1. Design & Illustration
  2. Inspiration

Inspiration: 45 Examples of Illustrative Lettering in Vector

Scroll to top
Read Time: 4 min

From the very first Phoenician alphabet, through Chinese calligraphy, to illuminated manuscripts, and to desktop publishing, the written word has been one of our primary means of communication. Not content with plain text on a blank background, artists through the centuries have created beautiful, awe-inspiring designs with type. Whether its purpose is to inspire or identify, illustrative lettering communicates to the heart as well as the head.

With the advancement of vector drawing software, lettering has exploded as an artform. Infinite variations can be made with the click of a mouse. And though vector artists are not toiling by candlelight, hunched over a stone tablet or quill pen, their art is no less amazing in its beauty and complexity.

This Post is Day 8 of our Illustrative Lettering Session. Creative Sessions


Scribes and engravers used to decorate their letterforms by hand. Intricate floral accents were drawn by skilled artisans using French Curves and other tools. Today's designers often start with an existing typeface and embellish it with vector flourishes, bringing together the art of type designer and the illustrator.

"Type Experiment" by Ed Franks

"Tolerance" Tom Lane, aka GingerMonkey

"Imagine" by Sonali Vora

"Inspire" by Firetongue

"Royal Academy of the Arts Summer Exhibition Poster" by Si Scott

"Life Type" by Nik Ainley

"Help Us Make Something Amazing" by Craig Ward

"Lush" by Marcio Hirosse


The use of antique, analog type effects have become a recent stylistic trend. The popularization of the steampunk aesthetic, and perhaps a nostalgia for a simpler time, have renewed interest in 19th century Egyptienne typefaces and ornamentation that are the hallmark of this style.

"The Best of Free and Bad Co." by ILOVEDUST

"Tacony Billiards" by Michael Kaplan and Ellen Kaplan

Designer: Eric Waetzig

"Bunkbed Mishaps" by David Croy

"Type Experience" by Marcelo Oliveira

"Here Comes the Sun" by Nick Keppol

"Truth Sucks" by D.O.C.S

"Stone Sour" by GoMedia. Take a look at the process behind this design here.


This fun style takes its inspiration from the 1970s street culture of graffiti taggers and lowrider airbrush artists. Vector artists can put a new spin on this retro look, without getting their hands dirty!

"I Got the Flow" by Samuel Sinaga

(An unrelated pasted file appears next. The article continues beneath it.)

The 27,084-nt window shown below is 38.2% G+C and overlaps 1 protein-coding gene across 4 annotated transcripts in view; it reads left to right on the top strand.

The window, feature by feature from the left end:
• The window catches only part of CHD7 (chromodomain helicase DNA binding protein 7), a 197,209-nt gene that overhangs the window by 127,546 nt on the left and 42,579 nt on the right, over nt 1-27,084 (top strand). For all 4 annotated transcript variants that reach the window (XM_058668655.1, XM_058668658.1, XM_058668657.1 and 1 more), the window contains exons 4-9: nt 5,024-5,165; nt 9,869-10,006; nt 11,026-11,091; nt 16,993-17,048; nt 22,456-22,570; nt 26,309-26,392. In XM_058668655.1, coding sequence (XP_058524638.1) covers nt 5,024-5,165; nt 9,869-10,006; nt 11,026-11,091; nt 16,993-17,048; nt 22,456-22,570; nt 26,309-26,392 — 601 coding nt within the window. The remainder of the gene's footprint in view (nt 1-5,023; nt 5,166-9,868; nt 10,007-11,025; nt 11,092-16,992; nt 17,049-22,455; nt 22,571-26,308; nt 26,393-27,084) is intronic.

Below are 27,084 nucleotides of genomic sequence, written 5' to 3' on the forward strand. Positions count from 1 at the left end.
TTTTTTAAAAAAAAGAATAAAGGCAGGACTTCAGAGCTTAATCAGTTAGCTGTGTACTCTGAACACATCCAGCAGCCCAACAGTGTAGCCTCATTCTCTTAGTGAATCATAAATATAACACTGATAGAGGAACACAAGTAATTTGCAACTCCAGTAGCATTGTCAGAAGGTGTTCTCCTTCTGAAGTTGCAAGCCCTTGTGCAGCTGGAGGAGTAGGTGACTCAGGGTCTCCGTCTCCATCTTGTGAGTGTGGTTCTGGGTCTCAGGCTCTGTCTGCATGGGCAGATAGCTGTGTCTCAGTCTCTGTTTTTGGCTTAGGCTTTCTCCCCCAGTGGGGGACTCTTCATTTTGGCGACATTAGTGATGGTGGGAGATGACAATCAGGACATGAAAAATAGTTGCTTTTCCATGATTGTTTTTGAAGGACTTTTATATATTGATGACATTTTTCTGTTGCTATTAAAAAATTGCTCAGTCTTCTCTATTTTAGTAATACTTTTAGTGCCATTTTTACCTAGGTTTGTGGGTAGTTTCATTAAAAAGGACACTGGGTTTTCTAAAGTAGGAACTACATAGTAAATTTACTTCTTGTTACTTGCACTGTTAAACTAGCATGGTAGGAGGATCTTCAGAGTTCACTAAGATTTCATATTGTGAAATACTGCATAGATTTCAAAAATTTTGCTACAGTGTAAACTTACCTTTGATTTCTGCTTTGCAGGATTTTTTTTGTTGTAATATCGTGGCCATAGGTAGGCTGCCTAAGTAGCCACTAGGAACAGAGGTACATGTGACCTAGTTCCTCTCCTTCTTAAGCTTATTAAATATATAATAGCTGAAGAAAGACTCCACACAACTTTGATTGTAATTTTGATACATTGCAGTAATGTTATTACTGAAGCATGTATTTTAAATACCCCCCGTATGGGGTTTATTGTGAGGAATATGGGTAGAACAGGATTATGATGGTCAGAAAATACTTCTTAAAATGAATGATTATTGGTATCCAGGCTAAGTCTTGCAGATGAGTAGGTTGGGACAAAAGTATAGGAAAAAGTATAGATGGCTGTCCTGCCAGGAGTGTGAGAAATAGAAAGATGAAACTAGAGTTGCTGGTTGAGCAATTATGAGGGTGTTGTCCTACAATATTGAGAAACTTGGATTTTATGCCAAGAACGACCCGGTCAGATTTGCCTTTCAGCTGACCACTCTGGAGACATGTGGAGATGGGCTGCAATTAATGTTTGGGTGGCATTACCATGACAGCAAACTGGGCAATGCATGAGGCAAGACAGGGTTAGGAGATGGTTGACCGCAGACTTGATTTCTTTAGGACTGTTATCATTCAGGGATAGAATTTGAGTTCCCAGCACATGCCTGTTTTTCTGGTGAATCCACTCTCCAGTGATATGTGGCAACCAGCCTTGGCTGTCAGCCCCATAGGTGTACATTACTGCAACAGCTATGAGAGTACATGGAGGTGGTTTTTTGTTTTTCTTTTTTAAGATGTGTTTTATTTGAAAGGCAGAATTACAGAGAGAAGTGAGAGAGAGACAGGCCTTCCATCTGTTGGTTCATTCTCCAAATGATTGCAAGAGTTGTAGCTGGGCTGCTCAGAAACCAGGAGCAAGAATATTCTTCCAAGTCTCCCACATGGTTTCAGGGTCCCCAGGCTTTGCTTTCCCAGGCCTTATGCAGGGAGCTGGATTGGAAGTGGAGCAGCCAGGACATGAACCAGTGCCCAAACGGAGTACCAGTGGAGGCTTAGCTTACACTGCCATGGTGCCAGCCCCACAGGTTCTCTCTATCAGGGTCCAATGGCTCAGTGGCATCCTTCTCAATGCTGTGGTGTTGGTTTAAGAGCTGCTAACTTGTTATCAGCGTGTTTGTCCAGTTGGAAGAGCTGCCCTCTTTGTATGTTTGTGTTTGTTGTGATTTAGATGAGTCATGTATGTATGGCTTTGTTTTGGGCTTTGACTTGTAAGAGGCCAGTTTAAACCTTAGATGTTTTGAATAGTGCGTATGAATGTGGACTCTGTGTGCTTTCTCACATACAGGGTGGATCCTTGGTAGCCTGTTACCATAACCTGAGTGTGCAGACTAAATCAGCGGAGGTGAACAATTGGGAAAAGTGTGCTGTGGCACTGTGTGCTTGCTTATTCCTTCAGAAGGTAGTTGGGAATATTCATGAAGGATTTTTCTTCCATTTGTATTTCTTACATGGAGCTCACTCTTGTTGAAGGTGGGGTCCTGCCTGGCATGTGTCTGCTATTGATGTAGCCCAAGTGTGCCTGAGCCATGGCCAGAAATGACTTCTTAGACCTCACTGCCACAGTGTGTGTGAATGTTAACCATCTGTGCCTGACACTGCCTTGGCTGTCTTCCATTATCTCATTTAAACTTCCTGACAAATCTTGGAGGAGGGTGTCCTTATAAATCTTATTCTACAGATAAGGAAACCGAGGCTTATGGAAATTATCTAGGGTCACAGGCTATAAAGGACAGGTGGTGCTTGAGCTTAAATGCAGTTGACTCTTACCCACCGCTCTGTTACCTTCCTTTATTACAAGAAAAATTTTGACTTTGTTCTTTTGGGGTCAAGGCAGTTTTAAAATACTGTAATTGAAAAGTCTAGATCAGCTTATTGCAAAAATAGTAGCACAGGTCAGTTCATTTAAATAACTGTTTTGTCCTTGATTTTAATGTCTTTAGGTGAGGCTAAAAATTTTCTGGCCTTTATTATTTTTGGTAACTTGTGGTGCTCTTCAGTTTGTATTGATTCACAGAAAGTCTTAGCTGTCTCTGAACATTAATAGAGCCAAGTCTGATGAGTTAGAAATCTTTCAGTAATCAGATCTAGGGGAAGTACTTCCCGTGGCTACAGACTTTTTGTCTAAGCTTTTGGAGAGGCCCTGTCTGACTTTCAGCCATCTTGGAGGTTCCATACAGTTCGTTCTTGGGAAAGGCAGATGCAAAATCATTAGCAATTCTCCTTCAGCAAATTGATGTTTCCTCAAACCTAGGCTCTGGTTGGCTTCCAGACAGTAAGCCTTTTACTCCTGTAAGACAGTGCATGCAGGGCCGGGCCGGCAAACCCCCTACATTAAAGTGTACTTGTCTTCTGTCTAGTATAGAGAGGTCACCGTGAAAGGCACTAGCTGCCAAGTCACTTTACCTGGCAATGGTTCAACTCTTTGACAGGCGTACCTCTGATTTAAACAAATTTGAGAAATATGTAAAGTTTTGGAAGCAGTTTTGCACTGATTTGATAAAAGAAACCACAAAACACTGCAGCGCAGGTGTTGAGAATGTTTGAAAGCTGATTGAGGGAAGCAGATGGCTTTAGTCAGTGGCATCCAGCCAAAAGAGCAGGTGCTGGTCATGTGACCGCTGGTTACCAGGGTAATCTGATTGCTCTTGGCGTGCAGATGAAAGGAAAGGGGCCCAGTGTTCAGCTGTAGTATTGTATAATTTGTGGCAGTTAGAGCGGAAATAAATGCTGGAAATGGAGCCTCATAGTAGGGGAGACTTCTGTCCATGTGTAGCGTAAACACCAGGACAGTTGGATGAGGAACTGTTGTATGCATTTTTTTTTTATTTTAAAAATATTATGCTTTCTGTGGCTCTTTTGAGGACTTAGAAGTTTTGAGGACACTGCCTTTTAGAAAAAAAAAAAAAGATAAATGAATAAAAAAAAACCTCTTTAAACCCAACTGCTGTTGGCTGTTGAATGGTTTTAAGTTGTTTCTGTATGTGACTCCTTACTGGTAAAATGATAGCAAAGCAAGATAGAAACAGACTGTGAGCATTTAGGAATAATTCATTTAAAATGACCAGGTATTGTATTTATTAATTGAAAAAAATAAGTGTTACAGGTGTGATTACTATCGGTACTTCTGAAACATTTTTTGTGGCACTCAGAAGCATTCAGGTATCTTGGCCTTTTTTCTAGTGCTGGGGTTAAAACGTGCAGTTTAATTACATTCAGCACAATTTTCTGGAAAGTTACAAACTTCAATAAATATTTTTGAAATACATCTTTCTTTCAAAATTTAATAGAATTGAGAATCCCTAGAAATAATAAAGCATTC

"2looselotek" by GZA

"Love Hurts" by Luis Cazares

"Gantibaju.com T-shirt" by Samuel Sinaga

"Que Me Quiten," by Marta Cerdà

"Funky Fresh" by Jeff Finley/GoMedia

"Flat Bush" by Roel van Eekelen

"Paint the Stars" by Chris Sandlin, aka Sockmonkee


In the following examples, the letter forms are made to suggest an object that relates to the message. This kind of visual onomatopoeia often results in a clever and thought-provoking visual pun.

"Big Mouth" by Luke Lucas

"Sinestra" by Von Glitschka

"Lorem Ipsum" by Alex Trochut

"Beautiful Decay" by Alex Trochut

"Regaine" by Alison Carmichael

"Eco Type" by Robert Fori

"Teamwork" by Tom Lane, aka GingerMonkey

"Ice Cream" by Steeve Gouyer

"It's Great When Stuff Melts" by ILOVEDUST

Objects and Faces

In these examples, the text serves as a textural, sculptural element, becoming an object itself. This style's origins can be traced to Surrealism and Art Nouveau, and was popularized on the psychedelic concert posters of the 1960's. Sergio Moctezuma's iconic James Brown poster, created with Illustrator, revived interest in this style for the digital age. NOTE: TutsPlus members can download Russell Tate's tutorial detailing his method for recreating the Moctezuma style here.

"James Brown" by Sergio Moctezuma

"Burdened" by Dylan Roscover

"51st Annual Grammy Awards Poster" by TBWA\Chiat\Day

"En busca del primer europeo" by m00mi

"Saturday Night Fever: The Musical" by unknown

"Visit London" by Oscar Wilson

"Sky ad campaign" by Oscar Wilson

Putting It All Together

While certainly all of the examples above can be called works of art, these next few images incorporate the lettering with other vector elements, result in a fully-realized illustration.

"As the world my eyes see" by Stavros Til Georgakopoulos

"Be Happy" by Rod Steele

"2009 Pop Culture Handbook" by ILOVEDUST

"My Art" by Mohammad Rahimi

"Typographics" by Aske

All images are the copyright of their respective artist.

Further Inspiration

This Post is Day 8 of our Illustrative Lettering Session. Creative Sessions
Did you find this post useful?
Want a weekly email summary?
Subscribe below and we’ll send you a weekly email summary of all new Design & Illustration tutorials. Never miss out on learning about the next big thing.
One subscription. Unlimited Downloads.
Get unlimited downloads